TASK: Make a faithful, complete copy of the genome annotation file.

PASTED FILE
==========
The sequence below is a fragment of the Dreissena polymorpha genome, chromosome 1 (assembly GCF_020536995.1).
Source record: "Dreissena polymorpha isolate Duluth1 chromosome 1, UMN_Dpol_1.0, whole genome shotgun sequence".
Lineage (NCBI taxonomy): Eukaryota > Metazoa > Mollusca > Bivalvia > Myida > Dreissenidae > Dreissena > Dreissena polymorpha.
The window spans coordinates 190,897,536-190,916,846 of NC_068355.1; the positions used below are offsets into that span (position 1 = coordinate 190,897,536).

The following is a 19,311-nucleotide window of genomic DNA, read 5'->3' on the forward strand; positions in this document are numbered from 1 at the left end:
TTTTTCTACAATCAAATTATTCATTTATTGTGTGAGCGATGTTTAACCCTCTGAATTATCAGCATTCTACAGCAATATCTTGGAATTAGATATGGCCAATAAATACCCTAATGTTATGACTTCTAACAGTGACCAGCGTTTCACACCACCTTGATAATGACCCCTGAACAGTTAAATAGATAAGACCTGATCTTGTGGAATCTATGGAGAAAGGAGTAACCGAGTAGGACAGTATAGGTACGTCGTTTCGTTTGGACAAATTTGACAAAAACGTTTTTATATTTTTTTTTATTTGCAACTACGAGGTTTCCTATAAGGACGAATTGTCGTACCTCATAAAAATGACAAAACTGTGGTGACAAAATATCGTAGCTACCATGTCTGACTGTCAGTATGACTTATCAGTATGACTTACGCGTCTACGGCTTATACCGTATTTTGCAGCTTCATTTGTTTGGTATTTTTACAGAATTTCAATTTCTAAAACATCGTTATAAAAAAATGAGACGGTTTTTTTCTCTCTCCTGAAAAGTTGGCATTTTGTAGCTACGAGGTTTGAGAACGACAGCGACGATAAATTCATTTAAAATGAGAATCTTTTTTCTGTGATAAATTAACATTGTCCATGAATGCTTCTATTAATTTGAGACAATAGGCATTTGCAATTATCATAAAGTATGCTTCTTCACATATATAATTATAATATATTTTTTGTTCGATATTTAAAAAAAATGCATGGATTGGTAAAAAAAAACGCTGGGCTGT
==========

The sequence below is a fragment of the Dreissena polymorpha genome, chromosome 1 (assembly GCF_020536995.1).
Source record: "Dreissena polymorpha isolate Duluth1 chromosome 1, UMN_Dpol_1.0, whole genome shotgun sequence".
Lineage (NCBI taxonomy): Eukaryota > Metazoa > Mollusca > Bivalvia > Myida > Dreissenidae > Dreissena > Dreissena polymorpha.
The window spans coordinates 190,897,536-190,916,846 of NC_068355.1; the positions used below are offsets into that span (position 1 = coordinate 190,897,536).

The following is a 19,311-nucleotide window of genomic DNA, read 5'->3' on the forward strand; positions in this document are numbered from 1 at the left end:
TTTTTCTACAATCAAATTATTCATTTATTGTGTGAGCGATGTTTAACCCTCTGAATTATCAGCATTCTACAGCAATATCTTGGAATTAGATATGGCCAATAAATACCCTAATGTTATGACTTCTAACAGTGACCAGCGTTTCACACCACCTTGATAATGACCCCTGAACAGTTAAATAGATAAGACCTGATCTTGTGGAATCTATGGAGAAAGGAGTAACCGAGTAGGACAGTATAGGTACGTCGTTTCGTTTGGACAAATTTGACAAAAACGTTTTTATATTTTTTTTTATTTGCAACTACGAGGTTTCCTATAAGGACGAATTGTCGTACCTCATAAAAATGACAAAACTGTGGTGACAAAATATCGTAGCTACCATGTCTGACTGTCAGTATGACTTATCAGTATGACTTACGCGTCTACGGCTTATACCGTATTTTGCAGCTTCATTTGTTTGGTATTTTTACAGAATTTCAATTTCTAAAACATCGTTATAAAAAAATGAGACGGTTTTTTTCTCTCTCCTGAAAAGTTGGCATTTTGTAGCTACGAGGTTTGAGAACGACAGCGACGATAAATTCATTTAAAATGAGAATCTTTTTTCTGTGATAAATTAACATTGTCCATGAATGCTTCTATTAATTTGAGACAATAGGCATTTGCAATTATCATAAAGTATGCTTCTTCACATATATAATTATAATATATTTTTTGTTCGATATTTAAAAAAAATGCATGGATTGGTAAAAAAAAACGCTGGGCTGT